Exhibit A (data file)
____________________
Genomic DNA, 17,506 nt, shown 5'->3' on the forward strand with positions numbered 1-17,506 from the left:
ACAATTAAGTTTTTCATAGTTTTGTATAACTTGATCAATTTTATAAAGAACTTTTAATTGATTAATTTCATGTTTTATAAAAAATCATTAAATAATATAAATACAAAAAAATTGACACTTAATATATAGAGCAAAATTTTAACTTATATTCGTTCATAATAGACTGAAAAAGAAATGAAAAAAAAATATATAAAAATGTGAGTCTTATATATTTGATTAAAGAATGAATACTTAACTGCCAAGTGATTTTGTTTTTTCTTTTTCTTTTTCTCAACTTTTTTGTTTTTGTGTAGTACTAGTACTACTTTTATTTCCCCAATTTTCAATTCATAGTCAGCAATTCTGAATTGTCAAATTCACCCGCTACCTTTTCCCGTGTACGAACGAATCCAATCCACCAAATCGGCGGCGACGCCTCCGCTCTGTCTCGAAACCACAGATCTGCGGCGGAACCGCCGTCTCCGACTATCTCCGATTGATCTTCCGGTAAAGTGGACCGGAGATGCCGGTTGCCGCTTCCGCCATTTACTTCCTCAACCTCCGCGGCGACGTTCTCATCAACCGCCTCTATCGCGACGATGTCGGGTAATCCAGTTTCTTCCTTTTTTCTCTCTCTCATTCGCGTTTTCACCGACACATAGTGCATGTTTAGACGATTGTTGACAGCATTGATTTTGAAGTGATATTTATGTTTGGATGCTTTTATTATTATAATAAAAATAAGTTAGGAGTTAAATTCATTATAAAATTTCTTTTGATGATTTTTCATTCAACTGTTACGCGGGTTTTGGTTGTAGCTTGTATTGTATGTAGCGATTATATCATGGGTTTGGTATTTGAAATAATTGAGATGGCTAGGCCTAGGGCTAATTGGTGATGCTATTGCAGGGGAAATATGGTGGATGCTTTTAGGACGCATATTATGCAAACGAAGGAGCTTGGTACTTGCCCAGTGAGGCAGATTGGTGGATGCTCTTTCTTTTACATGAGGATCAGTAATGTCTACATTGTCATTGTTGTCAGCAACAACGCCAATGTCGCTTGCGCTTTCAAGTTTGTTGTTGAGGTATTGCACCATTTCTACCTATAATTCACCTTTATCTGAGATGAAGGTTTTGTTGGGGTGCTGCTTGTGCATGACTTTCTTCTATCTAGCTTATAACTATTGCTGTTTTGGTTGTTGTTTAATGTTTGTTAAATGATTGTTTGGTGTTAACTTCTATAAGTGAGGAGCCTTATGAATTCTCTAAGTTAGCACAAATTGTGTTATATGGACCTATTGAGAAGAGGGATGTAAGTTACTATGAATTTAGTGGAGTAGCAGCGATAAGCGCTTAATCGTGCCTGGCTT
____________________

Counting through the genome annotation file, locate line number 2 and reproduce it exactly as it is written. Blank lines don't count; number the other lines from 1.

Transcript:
ACAATTAAGTTTTTCATAGTTTTGTATAACTTGATCAATTTTATAAAGAACTTTTAATTGATTAATTTCATGTTTTATAAAAAATCATTAAATAATATAAATACAAAAAAATTGACACTTAATATATAGAGCAAAATTTTAACTTATATTCGTTCATAATAGACTGAAAAAGAAATGAAAAAAAAATATATAAAAATGTGAGTCTTATATATTTGATTAAAGAATGAATACTTAACTGCCAAGTGATTTTGTTTTTTCTTTTTCTTTTTCTCAACTTTTTTGTTTTTGTGTAGTACTAGTACTACTTTTATTTCCCCAATTTTCAATTCATAGTCAGCAATTCTGAATTGTCAAATTCACCCGCTACCTTTTCCCGTGTACGAACGAATCCAATCCACCAAATCGGCGGCGACGCCTCCGCTCTGTCTCGAAACCACAGATCTGCGGCGGAACCGCCGTCTCCGACTATCTCCGATTGATCTTCCGGTAAAGTGGACCGGAGATGCCGGTTGCCGCTTCCGCCATTTACTTCCTCAACCTCCGCGGCGACGTTCTCATCAACCGCCTCTATCGCGACGATGTCGGGTAATCCAGTTTCTTCCTTTTTTCTCTCTCTCATTCGCGTTTTCACCGACACATAGTGCATGTTTAGACGATTGTTGACAGCATTGATTTTGAAGTGATATTTATGTTTGGATGCTTTTATTATTATAATAAAAATAAGTTAGGAGTTAAATTCATTATAAAATTTCTTTTGATGATTTTTCATTCAACTGTTACGCGGGTTTTGGTTGTAGCTTGTATTGTATGTAGCGATTATATCATGGGTTTGGTATTTGAAATAATTGAGATGGCTAGGCCTAGGGCTAATTGGTGATGCTATTGCAGGGGAAATATGGTGGATGCTTTTAGGACGCATATTATGCAAACGAAGGAGCTTGGTACTTGCCCAGTGAGGCAGATTGGTGGATGCTCTTTCTTTTACATGAGGATCAGTAATGTCTACATTGTCATTGTTGTCAGCAACAACGCCAATGTCGCTTGCGCTTTCAAGTTTGTTGTTGAGGTATTGCACCATTTCTACCTATAATTCACCTTTATCTGAGATGAAGGTTTTGTTGGGGTGCTGCTTGTGCATGACTTTCTTCTATCTAGCTTATAACTATTGCTGTTTTGGTTGTTGTTTAATGTTTGTTAAATGATTGTTTGGTGTTAACTTCTATAAGTGAGGAGCCTTATGAATTCTCTAAGTTAGCACAAATTGTGTTATATGGACCTATTGAGAAGAGGGATGTAAGTTACTATGAATTTAGTGGAGTAGCAGCGATAAGCGCTTAATCGTGCCTGGCTT